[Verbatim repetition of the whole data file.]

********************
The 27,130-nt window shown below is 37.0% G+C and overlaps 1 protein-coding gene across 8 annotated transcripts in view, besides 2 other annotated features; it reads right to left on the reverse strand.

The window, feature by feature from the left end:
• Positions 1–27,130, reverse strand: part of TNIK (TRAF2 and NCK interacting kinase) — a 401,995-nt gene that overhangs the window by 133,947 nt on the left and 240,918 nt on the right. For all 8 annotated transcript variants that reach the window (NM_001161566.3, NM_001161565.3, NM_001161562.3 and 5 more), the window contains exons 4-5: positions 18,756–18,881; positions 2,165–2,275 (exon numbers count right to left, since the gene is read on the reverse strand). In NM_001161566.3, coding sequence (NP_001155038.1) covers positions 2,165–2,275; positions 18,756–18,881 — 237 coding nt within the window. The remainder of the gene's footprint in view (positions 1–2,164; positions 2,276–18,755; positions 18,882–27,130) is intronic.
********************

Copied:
The 27,130-nt window shown below is 37.0% G+C and overlaps 1 protein-coding gene across 8 annotated transcripts in view, besides 2 other annotated features; it reads right to left on the reverse strand.

The window, feature by feature from the left end:
• Positions 1–27,130, reverse strand: part of TNIK (TRAF2 and NCK interacting kinase) — a 401,995-nt gene that overhangs the window by 133,947 nt on the left and 240,918 nt on the right. For all 8 annotated transcript variants that reach the window (NM_001161566.3, NM_001161565.3, NM_001161562.3 and 5 more), the window contains exons 4-5: positions 18,756–18,881; positions 2,165–2,275 (exon numbers count right to left, since the gene is read on the reverse strand). In NM_001161566.3, coding sequence (NP_001155038.1) covers positions 2,165–2,275; positions 18,756–18,881 — 237 coding nt within the window. The remainder of the gene's footprint in view (positions 1–2,164; positions 2,276–18,755; positions 18,882–27,130) is intronic.